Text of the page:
Furthermore, we found mice transferred with HSPCs from glioma-bearing mice had similar frequencies of GMPs and MDSCs compared with mice transferred with non-tumor-bearing HSPCs. We then evaluated the frequency of HSPCs within treated mice when all four components of our ACT platform (TBI, HSPCs, tumor RNA-pulsed DCs, and tumor-specific T cells) were used in conjunction. We found relative to control mice, mice treated with ACT had significantly reduced expansion of GMPs.
Finally, we evaluated the efficacy of our ACT platform using HSPCs isolated from glioma-bearing mice versus non-tumor-bearing mice. Using the KR158B-luc model and lymphodepletive TBI, we found mice treated with glioma-bearing HSPCs had superior survival relative to mice treated with non-tumor-bearing HSPCs and mice treated with irradiation and HSPCs or irradiation, HSPCs, and tumor-reactive T cells. In addition, using the GL261 model, we again found mice treated with glioma-bearing HSPCs had significantly prolonged survival relative to mice treated with non-tumor-bearing HSPCs and untreated control mice. Together, these results suggest glioma-bearing mice treated with ACT can overcome the inherent MDSC bias to experience superior survival. However, further investigations are needed to thoroughly evaluate the mechanism behind the enhanced survival efficacy observed in the context of ACT with glioma-bearing HSPCs.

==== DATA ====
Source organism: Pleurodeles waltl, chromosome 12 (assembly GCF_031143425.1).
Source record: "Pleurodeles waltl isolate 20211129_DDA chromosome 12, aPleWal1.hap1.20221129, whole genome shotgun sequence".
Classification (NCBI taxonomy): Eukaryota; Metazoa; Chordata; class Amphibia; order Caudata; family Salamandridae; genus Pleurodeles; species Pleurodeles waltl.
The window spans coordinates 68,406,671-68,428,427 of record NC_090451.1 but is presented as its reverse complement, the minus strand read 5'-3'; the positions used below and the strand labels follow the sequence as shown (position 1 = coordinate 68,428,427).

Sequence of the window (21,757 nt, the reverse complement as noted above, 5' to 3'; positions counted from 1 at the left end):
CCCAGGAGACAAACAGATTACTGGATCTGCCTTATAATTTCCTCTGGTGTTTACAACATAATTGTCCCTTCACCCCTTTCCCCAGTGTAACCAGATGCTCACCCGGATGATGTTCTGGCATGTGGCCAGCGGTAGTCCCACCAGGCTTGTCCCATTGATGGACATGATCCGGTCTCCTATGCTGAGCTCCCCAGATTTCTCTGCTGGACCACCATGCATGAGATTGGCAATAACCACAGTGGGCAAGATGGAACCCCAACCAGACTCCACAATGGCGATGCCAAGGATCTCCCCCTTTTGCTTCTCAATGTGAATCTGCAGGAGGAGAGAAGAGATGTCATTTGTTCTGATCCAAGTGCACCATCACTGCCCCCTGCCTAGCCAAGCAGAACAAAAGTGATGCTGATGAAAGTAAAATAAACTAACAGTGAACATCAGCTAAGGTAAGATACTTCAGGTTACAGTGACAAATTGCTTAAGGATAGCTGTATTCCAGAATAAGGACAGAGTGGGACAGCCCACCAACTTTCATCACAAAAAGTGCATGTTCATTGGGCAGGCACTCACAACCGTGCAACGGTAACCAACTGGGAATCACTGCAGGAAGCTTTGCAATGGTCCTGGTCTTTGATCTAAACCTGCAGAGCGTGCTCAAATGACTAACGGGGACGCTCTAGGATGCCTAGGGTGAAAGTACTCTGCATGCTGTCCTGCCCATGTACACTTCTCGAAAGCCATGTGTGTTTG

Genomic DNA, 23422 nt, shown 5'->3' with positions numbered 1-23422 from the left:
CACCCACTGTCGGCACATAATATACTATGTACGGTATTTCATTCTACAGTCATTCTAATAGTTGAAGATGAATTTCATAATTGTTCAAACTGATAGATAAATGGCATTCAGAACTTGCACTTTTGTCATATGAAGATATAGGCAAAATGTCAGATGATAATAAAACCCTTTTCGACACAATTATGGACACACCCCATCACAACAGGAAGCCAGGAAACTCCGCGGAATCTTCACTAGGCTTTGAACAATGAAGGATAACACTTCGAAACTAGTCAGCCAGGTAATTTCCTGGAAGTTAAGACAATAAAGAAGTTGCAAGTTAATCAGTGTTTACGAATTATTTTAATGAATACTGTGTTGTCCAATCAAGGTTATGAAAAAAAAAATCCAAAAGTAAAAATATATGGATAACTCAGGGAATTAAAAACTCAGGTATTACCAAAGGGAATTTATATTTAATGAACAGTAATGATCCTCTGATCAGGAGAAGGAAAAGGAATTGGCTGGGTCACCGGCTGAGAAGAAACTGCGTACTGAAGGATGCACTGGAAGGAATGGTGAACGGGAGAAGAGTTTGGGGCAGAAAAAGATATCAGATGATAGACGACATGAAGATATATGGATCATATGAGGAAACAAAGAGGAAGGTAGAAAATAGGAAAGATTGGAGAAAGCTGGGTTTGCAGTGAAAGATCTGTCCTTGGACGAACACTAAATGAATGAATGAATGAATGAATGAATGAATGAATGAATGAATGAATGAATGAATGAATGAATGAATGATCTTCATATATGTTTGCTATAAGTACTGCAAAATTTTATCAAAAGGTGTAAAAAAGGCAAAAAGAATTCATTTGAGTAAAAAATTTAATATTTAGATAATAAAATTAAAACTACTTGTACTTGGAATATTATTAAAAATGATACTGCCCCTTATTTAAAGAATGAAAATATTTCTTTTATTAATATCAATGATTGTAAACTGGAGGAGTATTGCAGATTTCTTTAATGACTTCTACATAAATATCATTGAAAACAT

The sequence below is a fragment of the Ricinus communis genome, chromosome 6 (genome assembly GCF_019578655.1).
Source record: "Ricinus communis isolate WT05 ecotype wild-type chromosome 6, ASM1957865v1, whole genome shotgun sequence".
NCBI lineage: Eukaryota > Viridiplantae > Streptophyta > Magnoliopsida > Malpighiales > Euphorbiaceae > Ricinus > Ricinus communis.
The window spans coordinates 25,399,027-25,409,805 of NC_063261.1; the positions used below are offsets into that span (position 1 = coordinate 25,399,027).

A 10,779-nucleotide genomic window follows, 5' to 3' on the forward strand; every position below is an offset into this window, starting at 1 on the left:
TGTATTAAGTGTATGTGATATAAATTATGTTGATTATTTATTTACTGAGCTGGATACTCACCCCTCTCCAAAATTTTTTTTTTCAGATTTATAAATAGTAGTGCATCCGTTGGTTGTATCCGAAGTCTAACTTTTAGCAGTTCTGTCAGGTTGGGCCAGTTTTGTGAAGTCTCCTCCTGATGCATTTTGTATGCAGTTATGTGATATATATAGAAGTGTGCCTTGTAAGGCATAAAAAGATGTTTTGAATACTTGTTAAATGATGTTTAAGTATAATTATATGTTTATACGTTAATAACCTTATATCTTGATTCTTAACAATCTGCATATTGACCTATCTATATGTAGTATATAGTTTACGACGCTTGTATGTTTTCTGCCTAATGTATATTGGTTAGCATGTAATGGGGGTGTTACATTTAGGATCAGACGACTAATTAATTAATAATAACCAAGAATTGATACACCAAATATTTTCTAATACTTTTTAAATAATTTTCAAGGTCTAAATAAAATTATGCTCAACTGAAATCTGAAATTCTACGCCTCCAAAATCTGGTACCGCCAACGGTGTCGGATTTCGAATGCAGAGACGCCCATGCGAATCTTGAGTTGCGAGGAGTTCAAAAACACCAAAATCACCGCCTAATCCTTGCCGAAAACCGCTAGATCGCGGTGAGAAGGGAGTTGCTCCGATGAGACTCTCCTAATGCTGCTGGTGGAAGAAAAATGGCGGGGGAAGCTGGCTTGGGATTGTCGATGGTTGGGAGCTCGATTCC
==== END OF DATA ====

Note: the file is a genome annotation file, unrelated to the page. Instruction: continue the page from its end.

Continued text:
Data availability statement
Data are available on reasonable request.
Patient consent for publication
All studies were approved by the University of Florida Institutional Animal Care and Use Committee (IACUC # 201910891).
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Twitter @BayliDean, @TheMatSebastian
BDD and TW contributed equally.
Contributors BDD and TW designed the study and analyzed the data. JD and CY contributed analysis tools and performed analysis. BDD, TW, OY, DS, CPF, JWF, LFF, GM, BF, CK and BW performed the experiments. BDD, TW and MS wrote the paper with input from all authors. CTF and DM conceived and supervised the study. CF serves as the guarantor.
Funding This work was supported by the National Cancer Institute (T32CA257923 to BDD) and the National Institute of Neurological Disorders and Stroke (R01NS112315 and R01NS111033 to CF). Additionally, this work was supported by Alex’s Lemonade Stand Foundation Young Investigator grant (to CF).
Competing interests CTF and DM hold interest in iOncologi, Inc, a biotechnology company focused on immuno-oncology. Other authors declare no conflicts of interest.
Provenance and peer review Not commissioned; externally peer reviewed.